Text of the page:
HR8661. The "Guaranteeing Unemployment Assistance and Reducing Deception Act," or "GUARD Act," introduced on August 5, 2022 and currently under review in the House Committees on Ways and Means and the Budget, would target fraud in unemployment insurance programs by increasing recovery efforts for fraudulent payments, requiring state unemployment programs to participate in information sharing systems, and improving communication with unemployment claimants. 

HR8690. The "Age Discrimination in Employment Parity Act," introduced on August 9, 2022 and currently under review in the House Committee on Education and Labor, would lower the number of employees that an employer must have in order to be subject to age discrimination prohibitions from 20 to 15. 

HR8755. The "Restoring Workers' Rights Act of 2022," introduced on August 30, 2022 and currently under review in the House Committee on Education and Labor, would eliminate the validity of "non-compete" agreements entered into before the enactment of the bill. It would also bar the creation of new non-compete agreements going forward. Employees may still be required to sign agreements designed to restrict the sharing of "trade secrets" with competitors.

HR8756. The "Protect Local Farms Act," introduced on August 30, 2022 and currently under review in the House Committee on Education and Labor, would preempt the ability of states to mandate a maximum work week for agricultural employees of 60 hours or less.

HR8784. The "Commission on the American Workforce Act," introduced on September 9, 2022 and currently under review in the House Committee on Education and Labor, would create a commission designed to analyze workforce changes over the last 10 years, including the coronavirus (COVID-19) pandemic, the 2008-2009 recession, changes in education attainment, remote work, gig economy, globalization of manufacturing, general out-sourcing, and social dynamics. The Commission will present a report to the President and Congress within one year of the initial meeting.

HR8793. The "Nationwide Right to Unionize Act," introduced on September 9, 2022 and currently under review in the House Committee on Education and Labor, would repeal the section of the National Labor Relations Act that allows states to pass so-called "Right-to-Work" laws. This bill is mirrored by S4803 in the Senate Committee on Health, Education, and Labor.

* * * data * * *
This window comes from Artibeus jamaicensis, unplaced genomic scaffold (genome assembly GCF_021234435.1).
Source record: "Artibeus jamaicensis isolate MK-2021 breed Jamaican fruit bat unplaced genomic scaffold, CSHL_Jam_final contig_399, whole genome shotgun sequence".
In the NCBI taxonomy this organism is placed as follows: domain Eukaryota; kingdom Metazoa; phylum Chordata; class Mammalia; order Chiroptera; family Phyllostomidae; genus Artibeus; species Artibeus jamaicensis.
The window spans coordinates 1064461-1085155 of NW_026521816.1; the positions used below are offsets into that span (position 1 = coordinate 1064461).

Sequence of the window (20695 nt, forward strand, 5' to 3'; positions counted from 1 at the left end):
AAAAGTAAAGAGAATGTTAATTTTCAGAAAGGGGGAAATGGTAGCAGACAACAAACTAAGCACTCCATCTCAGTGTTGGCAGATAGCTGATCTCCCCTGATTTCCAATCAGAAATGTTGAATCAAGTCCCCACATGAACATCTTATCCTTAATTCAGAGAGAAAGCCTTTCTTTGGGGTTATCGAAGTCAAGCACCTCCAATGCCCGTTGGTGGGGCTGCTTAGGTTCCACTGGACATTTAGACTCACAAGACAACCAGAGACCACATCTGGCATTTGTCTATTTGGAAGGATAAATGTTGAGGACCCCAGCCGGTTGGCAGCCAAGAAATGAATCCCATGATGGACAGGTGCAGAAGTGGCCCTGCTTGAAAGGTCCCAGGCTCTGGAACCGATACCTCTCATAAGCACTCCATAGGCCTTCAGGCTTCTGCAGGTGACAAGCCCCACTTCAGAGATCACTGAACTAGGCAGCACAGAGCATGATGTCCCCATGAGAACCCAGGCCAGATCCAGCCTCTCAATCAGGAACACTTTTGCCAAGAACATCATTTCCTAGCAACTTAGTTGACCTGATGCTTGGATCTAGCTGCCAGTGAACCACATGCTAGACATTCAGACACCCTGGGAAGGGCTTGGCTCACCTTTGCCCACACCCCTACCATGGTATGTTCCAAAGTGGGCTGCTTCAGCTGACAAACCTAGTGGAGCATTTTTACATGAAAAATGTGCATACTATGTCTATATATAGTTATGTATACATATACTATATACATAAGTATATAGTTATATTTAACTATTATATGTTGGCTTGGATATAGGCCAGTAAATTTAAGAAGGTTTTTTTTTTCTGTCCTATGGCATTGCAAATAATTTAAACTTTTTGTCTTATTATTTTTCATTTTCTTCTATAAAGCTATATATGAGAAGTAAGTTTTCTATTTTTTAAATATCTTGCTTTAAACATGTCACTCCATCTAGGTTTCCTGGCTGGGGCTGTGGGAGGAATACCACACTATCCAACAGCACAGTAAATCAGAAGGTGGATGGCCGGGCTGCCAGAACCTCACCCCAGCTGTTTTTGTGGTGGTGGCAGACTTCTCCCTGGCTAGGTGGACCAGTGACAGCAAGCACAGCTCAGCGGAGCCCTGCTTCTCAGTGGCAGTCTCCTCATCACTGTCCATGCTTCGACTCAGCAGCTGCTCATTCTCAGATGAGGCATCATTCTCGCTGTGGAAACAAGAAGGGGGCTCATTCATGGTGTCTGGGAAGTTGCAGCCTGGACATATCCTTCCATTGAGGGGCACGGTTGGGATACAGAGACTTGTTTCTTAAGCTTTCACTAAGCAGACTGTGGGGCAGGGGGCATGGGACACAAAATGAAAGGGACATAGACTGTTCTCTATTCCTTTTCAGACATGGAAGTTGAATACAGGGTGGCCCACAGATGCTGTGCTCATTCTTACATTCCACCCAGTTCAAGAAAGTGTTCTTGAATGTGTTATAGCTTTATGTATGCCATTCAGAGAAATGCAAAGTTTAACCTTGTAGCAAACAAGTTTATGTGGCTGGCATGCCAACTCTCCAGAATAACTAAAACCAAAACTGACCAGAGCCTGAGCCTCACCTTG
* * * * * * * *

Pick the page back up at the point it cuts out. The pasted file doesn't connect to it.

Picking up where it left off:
APA Leadership Conference Discusses Some Common Errors Leading to Tax Deposit Penalties

During day one of the annual American Payroll Association's (APA) Payroll Leader's Conference (PLC) in Philadelphia, some of the common errors that lead to employment tax deposit penalties were discussed.

Federal tax deposits. Generally speaking, employers must deposit the federal income tax withheld as well as both the employer and employee portions of Social Security and Medicare taxes. There are two deposit schedules: (1) monthly and (2) semi-weekly. Before the beginning of each calendar year, an employer must determine which of the two deposit schedules it is required to use. 

Deposits for Federal Unemployment Tax Act (FUTA) taxes are required for the quarter within which the tax due exceeds $500. The tax must be deposited by the end of the month following the end of the quarter. Employers must use electronic funds transfer (EFT) to make all federal tax deposits. This is done through the Electronic Federal Tax Payment System (EFTPS).

If an employer fails to make a timely deposit, then it may be subject to a failure-to-deposit penalty of up to 15%.

Breakdown of IRS failure to deposit penalties. The IRS may charge penalties if an employer does not make the required deposits on time, makes deposits for less than the required amount, or if it does not use EFTPS when required. However, the IRS will not charge penalties if the employer did not willfully neglect to make a proper and timely deposit and it has a reasonable cause.

Deposit penalties. For amounts not properly or timely deposited, the penalty rates are as follows:

  • 2% for deposits made one to five days late.
  • 5% for deposits made six to 15 days after the date of the first notice.
  • 10% for deposits made 16 days or more late, but on or before the 10th day after the date of the first notice. Also, for amounts subject to electronic deposit requirements but not deposited using EFTPS.
  • 15% for amounts still unpaid more than 10 days after the date of the first notice the IRS sent asking for the tax due or the day on which the employer received notice and demand for immediate payment, whichever is earlier [Code Sec. 6656].

Filing/paying late. The penalty for filing late is 5% of the total tax assessed that was not paid when due. It is charged each month or part of a month the return is late, for up to five months. The penalty for paying late is initially 0.5% of the unpaid tax shown on the return.

It is charged each month or part of a month following the payment due date until the tax is paid. The penalty increases to 1% of the unpaid tax for any tax that is not paid within 10 days after the IRS issues a notice of intent to levy. However, the total penalty cannot exceed 25% [Code Sec. 6651].

Reasonable cause. The law permits the IRS to remove or reduce the penalties in the notice sent to an employer if it has an acceptable reason. If an employer believes it has reasonable cause it may contact the IRS to explain the reason(s) by establishing that the employer used ordinary business care and prudence to comply with its federal tax obligations but were nonetheless unable to do so. The IRS said it will consider the facts and circumstances presented and will let the employer know if it accepts the employer's explanation as reasonable cause. Interest is not applicable for reasonable cause.